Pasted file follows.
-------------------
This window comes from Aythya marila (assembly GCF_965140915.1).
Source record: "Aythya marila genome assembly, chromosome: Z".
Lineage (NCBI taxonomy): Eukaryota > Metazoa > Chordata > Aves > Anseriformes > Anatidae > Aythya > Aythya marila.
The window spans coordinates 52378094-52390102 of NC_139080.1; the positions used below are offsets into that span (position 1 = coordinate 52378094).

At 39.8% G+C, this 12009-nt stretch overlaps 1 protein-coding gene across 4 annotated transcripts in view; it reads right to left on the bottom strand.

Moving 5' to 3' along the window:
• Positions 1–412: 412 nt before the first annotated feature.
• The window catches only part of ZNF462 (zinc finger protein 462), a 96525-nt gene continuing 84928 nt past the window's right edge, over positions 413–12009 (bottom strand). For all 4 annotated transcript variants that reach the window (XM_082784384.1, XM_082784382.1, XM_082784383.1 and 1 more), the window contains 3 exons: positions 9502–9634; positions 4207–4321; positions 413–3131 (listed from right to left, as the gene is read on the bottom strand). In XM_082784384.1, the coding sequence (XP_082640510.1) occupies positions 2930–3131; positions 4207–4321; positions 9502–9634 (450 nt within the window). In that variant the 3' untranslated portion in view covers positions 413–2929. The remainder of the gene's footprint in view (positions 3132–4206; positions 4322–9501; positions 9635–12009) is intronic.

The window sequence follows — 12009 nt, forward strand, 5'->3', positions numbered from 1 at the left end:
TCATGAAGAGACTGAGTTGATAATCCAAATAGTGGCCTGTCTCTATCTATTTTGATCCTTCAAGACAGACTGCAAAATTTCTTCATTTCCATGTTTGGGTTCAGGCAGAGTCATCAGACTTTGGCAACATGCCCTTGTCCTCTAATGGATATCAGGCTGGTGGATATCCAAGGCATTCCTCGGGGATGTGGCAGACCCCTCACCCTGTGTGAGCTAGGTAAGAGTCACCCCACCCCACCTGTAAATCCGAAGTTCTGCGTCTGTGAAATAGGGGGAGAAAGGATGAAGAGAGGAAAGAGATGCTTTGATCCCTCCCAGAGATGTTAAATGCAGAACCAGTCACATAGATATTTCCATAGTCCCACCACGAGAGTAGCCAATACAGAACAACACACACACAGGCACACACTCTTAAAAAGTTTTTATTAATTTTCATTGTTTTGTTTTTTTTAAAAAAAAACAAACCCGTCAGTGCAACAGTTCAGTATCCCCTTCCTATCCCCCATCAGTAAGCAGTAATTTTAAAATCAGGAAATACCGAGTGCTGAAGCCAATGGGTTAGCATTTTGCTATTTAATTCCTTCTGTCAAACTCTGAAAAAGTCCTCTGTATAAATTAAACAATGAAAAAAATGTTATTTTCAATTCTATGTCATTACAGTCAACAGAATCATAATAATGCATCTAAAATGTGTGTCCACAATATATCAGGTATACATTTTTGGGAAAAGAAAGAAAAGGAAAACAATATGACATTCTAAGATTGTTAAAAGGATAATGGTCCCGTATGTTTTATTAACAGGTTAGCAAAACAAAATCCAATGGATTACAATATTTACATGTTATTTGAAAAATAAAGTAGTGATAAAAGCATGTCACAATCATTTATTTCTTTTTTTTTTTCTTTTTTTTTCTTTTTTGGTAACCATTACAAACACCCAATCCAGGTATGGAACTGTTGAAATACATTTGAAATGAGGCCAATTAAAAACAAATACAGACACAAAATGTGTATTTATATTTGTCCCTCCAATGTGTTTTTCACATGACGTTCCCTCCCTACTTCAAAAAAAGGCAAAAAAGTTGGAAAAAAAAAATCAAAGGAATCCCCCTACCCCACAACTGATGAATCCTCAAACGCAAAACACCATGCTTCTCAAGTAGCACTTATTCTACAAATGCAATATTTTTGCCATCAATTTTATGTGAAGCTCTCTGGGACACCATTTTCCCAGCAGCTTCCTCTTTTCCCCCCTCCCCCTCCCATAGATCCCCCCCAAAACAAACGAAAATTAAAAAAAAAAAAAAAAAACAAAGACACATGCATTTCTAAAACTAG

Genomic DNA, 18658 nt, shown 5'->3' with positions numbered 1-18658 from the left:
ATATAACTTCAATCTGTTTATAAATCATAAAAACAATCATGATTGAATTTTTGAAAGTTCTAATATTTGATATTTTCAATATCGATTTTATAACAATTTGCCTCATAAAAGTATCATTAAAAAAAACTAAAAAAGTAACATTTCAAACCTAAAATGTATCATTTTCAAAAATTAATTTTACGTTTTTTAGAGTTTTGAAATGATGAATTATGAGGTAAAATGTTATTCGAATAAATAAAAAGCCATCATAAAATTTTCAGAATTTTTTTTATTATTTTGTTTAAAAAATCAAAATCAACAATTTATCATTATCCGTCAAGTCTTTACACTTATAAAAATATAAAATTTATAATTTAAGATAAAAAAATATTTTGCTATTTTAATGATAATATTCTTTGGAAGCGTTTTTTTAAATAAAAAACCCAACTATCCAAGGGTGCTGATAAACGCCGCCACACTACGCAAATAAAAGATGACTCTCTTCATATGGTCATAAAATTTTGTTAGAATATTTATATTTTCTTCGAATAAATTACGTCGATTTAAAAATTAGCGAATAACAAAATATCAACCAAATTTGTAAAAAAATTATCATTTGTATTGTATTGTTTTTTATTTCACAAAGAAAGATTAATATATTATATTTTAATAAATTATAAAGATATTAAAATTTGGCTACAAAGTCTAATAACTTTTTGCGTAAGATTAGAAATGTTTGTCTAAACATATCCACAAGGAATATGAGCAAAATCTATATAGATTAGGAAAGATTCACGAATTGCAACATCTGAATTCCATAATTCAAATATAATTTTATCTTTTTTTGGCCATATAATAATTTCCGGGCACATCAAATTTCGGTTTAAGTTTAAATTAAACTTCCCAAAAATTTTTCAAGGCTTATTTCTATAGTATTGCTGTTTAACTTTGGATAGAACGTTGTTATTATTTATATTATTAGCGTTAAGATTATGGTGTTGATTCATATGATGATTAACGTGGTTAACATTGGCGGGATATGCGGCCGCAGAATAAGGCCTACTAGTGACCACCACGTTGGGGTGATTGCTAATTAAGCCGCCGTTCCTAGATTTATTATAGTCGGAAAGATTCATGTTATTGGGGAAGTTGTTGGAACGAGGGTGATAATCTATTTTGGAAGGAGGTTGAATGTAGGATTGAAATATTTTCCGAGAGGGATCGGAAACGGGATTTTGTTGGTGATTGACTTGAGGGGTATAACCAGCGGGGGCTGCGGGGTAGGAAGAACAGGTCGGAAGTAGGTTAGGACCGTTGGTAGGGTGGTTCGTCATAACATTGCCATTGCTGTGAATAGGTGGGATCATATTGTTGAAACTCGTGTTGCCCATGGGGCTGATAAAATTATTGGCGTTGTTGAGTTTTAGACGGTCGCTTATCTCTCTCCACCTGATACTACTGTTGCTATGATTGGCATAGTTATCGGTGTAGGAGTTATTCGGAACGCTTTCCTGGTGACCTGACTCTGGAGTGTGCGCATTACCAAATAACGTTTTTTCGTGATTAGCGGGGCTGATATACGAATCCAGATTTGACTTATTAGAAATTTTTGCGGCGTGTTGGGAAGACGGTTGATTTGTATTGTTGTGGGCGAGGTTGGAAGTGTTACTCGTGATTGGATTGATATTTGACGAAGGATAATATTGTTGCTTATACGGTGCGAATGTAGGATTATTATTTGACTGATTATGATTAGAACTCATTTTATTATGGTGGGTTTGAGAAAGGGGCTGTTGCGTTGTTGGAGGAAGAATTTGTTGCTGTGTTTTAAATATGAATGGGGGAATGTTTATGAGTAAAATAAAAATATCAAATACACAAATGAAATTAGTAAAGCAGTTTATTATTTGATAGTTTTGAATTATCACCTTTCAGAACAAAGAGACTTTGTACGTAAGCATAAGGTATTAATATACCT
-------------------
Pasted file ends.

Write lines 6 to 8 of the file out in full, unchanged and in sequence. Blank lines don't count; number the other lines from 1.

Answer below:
Moving 5' to 3' along the window:
• Positions 1–412: 412 nt before the first annotated feature.
• The window catches only part of ZNF462 (zinc finger protein 462), a 96525-nt gene continuing 84928 nt past the window's right edge, over positions 413–12009 (bottom strand). For all 4 annotated transcript variants that reach the window (XM_082784384.1, XM_082784382.1, XM_082784383.1 and 1 more), the window contains 3 exons: positions 9502–9634; positions 4207–4321; positions 413–3131 (listed from right to left, as the gene is read on the bottom strand). In XM_082784384.1, the coding sequence (XP_082640510.1) occupies positions 2930–3131; positions 4207–4321; positions 9502–9634 (450 nt within the window). In that variant the 3' untranslated portion in view covers positions 413–2929. The remainder of the gene's footprint in view (positions 3132–4206; positions 4322–9501; positions 9635–12009) is intronic.